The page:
**Abstract: ** One of the largest open problems in graph theory, the Reconstruction Conjecture, asks whether a graph is uniquely identifiable by the collection of subgraphs derived from a that graph through the deletion of elements in a specified way. Due to the complexity of the conjecture, portions of the problem have been proven using exhaustive search algorithms. This talk showcases one such algorithm tests the conjecture for a specific class of bidegreed graphs. Both benefits and shortcomings of the approach will be discussed.

**5:30pm, Dec. 5, 2023 | AL 302**** **

**Speaker Bio:** Ethan House is currently finishing a Bachelor of Science degree in Mathematics at Bob Jones University and is looking forward to beginning graduate work next fall.

**6:30pm - Peyton McGinnis**

### Title: How to Build a Computer That Generates No Heat: A Visual Survey of Reversible Computing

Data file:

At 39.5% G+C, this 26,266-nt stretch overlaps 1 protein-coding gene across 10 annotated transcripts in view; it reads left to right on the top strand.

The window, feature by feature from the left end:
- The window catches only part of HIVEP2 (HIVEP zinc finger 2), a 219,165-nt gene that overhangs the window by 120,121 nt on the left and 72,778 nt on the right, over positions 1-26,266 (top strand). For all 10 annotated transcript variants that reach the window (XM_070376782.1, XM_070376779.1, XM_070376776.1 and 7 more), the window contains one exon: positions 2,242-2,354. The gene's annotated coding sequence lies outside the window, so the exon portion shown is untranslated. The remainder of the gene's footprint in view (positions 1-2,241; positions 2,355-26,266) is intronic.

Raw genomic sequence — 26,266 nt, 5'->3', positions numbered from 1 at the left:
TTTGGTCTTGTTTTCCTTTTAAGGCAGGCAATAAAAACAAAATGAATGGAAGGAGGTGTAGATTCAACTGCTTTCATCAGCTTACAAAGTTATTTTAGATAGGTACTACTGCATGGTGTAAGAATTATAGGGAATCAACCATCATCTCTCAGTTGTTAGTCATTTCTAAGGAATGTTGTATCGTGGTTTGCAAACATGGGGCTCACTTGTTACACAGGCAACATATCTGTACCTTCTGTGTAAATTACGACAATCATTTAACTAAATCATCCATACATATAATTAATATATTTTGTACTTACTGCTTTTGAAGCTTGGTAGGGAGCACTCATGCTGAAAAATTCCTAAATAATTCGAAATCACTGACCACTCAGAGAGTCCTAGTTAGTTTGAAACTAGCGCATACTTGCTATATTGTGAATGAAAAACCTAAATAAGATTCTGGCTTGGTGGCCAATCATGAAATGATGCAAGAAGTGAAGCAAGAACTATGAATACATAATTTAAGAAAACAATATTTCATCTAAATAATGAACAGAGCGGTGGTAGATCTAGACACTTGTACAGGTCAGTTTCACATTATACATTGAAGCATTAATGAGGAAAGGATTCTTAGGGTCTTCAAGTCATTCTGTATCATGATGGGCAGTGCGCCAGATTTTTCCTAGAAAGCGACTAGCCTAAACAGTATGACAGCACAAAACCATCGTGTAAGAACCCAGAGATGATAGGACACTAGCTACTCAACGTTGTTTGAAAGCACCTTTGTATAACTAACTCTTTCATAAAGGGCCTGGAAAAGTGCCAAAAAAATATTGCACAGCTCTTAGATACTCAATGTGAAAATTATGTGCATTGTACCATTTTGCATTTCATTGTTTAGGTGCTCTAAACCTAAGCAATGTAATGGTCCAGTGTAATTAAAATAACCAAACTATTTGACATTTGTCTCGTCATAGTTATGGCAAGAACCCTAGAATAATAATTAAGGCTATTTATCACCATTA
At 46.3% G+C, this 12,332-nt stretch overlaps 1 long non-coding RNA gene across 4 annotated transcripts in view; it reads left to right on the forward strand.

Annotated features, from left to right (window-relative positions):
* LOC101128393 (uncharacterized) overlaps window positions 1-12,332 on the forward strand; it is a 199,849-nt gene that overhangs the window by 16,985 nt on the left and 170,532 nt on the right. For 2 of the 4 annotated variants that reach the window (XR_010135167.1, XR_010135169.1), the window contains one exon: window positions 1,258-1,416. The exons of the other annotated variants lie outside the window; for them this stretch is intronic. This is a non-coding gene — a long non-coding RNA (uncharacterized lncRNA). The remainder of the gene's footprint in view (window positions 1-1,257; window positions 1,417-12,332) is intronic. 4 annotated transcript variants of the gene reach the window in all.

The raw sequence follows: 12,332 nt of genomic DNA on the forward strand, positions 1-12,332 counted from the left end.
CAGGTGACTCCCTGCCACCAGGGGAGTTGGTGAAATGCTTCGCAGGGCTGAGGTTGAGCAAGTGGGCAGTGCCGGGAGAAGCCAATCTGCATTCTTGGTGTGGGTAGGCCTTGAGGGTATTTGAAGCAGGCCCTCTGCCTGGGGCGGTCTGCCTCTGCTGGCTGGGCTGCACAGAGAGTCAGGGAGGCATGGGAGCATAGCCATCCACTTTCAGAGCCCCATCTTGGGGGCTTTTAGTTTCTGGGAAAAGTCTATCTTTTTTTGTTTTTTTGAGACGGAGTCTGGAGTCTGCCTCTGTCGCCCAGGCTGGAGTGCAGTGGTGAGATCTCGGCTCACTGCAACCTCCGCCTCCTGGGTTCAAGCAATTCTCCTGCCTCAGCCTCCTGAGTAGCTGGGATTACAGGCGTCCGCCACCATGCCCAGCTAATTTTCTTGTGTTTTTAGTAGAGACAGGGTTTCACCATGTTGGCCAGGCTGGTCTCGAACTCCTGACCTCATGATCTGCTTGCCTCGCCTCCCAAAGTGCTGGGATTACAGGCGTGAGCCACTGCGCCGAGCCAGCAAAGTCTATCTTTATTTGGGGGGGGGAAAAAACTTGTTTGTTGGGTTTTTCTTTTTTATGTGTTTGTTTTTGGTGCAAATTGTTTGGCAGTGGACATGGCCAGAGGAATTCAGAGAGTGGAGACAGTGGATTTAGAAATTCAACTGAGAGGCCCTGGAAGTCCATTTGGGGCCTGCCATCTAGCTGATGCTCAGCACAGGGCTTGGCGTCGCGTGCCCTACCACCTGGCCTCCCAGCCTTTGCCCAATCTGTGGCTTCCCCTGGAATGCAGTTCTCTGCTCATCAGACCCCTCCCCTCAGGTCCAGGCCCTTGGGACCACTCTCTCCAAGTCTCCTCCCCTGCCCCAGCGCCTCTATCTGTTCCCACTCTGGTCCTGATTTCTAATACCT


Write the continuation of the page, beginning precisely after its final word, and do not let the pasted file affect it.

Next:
**Abstract: ** Reversible computing is a paradigm of computing wherein every output of a computational process can be used to deterministically obtain the process’s inputs. Although the idea is simple, reversible computing has the fascinating consequence that a reversible computation loses no information, and therefore generates no physical heat. This is known as Landauer’s principle, and its initial discovery in 1960 led to an abundance of research in the field of reversible processes since it implied that a completely reversible computer could revolutionize energy efficiency in computing. Over the past few decades, computer scientists have made significant progress developing a cohesive theory of axiomatic reversible logic, reversible circuitry, reversible computation, and reversible programming. This talk presents a survey of the motivation, processes, and logic of reversible computing using visual examples.